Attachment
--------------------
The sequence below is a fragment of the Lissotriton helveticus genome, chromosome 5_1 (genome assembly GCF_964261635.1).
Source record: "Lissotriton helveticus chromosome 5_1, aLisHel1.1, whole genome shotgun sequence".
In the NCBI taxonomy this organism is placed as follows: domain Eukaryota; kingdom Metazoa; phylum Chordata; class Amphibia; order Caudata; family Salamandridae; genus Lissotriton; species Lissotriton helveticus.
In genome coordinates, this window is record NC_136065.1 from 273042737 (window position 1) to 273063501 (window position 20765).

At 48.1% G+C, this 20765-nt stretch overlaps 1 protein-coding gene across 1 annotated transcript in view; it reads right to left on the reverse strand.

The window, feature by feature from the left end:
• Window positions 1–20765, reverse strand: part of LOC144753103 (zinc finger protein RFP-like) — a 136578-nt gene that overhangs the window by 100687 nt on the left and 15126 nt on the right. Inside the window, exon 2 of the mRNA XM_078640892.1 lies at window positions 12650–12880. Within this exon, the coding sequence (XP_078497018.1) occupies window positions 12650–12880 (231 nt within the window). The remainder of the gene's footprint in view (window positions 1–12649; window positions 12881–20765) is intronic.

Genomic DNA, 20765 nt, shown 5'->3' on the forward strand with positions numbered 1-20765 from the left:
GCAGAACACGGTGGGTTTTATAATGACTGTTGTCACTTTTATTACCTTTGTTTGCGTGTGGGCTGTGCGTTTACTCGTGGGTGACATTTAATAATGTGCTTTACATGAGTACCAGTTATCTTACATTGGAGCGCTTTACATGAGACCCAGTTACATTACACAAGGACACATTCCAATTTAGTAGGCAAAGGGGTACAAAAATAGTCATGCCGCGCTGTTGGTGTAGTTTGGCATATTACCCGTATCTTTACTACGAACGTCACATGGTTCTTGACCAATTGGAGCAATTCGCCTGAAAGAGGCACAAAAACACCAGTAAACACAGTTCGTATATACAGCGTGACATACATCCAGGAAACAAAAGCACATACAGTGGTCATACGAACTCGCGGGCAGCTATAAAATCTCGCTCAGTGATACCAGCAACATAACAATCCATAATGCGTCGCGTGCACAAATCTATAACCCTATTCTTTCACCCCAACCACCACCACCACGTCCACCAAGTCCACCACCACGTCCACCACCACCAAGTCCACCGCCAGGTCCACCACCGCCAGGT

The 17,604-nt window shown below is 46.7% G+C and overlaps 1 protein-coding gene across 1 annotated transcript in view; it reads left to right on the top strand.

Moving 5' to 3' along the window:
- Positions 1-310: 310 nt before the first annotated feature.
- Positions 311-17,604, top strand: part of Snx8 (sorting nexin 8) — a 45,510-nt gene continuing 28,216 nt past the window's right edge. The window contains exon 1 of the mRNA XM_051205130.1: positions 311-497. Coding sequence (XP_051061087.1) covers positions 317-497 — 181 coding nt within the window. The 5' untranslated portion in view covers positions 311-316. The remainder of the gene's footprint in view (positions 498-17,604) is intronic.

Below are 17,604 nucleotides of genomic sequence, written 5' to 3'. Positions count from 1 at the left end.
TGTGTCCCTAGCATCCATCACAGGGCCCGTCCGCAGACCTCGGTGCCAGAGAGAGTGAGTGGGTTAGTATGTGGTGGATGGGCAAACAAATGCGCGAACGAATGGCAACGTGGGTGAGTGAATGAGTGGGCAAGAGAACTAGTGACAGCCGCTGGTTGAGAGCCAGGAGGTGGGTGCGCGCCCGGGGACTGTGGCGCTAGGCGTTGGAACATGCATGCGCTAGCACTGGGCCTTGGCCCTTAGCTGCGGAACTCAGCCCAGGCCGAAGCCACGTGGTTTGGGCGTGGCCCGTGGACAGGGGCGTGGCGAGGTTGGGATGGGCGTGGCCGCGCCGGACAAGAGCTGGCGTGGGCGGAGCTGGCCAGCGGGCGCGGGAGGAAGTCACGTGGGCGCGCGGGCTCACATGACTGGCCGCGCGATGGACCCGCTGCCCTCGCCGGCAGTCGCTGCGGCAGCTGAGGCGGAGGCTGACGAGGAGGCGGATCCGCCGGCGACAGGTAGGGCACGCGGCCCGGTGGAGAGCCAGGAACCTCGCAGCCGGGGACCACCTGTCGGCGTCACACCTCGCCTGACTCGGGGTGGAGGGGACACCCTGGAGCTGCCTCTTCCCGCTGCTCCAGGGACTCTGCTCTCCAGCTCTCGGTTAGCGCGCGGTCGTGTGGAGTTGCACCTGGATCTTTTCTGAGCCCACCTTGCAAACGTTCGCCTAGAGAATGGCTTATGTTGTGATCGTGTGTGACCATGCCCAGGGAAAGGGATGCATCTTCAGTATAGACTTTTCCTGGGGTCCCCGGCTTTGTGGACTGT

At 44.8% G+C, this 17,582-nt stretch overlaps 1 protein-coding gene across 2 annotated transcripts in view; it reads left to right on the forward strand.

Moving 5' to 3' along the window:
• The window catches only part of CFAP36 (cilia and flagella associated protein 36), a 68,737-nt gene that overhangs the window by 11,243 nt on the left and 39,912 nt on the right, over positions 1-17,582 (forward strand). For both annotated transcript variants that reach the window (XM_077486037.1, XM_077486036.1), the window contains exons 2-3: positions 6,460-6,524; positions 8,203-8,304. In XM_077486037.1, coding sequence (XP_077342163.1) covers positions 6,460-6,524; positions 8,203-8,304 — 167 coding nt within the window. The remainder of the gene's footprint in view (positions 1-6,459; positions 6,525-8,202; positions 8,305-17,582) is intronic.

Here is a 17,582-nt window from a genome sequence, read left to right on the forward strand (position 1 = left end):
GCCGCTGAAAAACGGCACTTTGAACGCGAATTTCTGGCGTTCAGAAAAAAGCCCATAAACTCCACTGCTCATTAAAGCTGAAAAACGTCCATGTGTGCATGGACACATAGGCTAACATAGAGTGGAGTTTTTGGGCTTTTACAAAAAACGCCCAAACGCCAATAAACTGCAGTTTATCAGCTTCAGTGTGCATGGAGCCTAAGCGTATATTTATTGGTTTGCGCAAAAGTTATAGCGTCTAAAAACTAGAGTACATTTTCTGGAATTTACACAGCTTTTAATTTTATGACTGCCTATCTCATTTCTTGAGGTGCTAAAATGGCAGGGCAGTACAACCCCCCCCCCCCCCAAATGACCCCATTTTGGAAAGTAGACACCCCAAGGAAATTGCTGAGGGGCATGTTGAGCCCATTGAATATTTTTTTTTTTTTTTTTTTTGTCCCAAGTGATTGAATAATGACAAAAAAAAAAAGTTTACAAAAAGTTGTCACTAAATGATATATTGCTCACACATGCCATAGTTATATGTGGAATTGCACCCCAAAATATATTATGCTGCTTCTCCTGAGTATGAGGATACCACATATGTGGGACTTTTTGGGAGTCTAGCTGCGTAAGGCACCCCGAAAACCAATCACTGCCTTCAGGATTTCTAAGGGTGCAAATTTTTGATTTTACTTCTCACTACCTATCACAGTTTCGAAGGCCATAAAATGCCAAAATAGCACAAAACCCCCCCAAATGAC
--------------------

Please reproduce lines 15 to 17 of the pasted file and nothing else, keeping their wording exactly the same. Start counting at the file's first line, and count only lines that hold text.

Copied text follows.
TGTGTCCCTAGCATCCATCACAGGGCCCGTCCGCAGACCTCGGTGCCAGAGAGAGTGAGTGGGTTAGTATGTGGTGGATGGGCAAACAAATGCGCGAACGAATGGCAACGTGGGTGAGTGAATGAGTGGGCAAGAGAACTAGTGACAGCCGCTGGTTGAGAGCCAGGAGGTGGGTGCGCGCCCGGGGACTGTGGCGCTAGGCGTTGGAACATGCATGCGCTAGCACTGGGCCTTGGCCCTTAGCTGCGGAACTCAGCCCAGGCCGAAGCCACGTGGTTTGGGCGTGGCCCGTGGACAGGGGCGTGGCGAGGTTGGGATGGGCGTGGCCGCGCCGGACAAGAGCTGGCGTGGGCGGAGCTGGCCAGCGGGCGCGGGAGGAAGTCACGTGGGCGCGCGGGCTCACATGACTGGCCGCGCGATGGACCCGCTGCCCTCGCCGGCAGTCGCTGCGGCAGCTGAGGCGGAGGCTGACGAGGAGGCGGATCCGCCGGCGACAGGTAGGGCACGCGGCCCGGTGGAGAGCCAGGAACCTCGCAGCCGGGGACCACCTGTCGGCGTCACACCTCGCCTGACTCGGGGTGGAGGGGACACCCTGGAGCTGCCTCTTCCCGCTGCTCCAGGGACTCTGCTCTCCAGCTCTCGGTTAGCGCGCGGTCGTGTGGAGTTGCACCTGGATCTTTTCTGAGCCCACCTTGCAAACGTTCGCCTAGAGAATGGCTTATGTTGTGATCGTGTGTGACCATGCCCAGGGAAAGGGATGCATCTTCAGTATAGACTTTTCCTGGGGTCCCCGGCTTTGTGGACTGT

At 44.8% G+C, this 17,582-nt stretch overlaps 1 protein-coding gene across 2 annotated transcripts in view; it reads left to right on the forward strand.

Moving 5' to 3' along the window: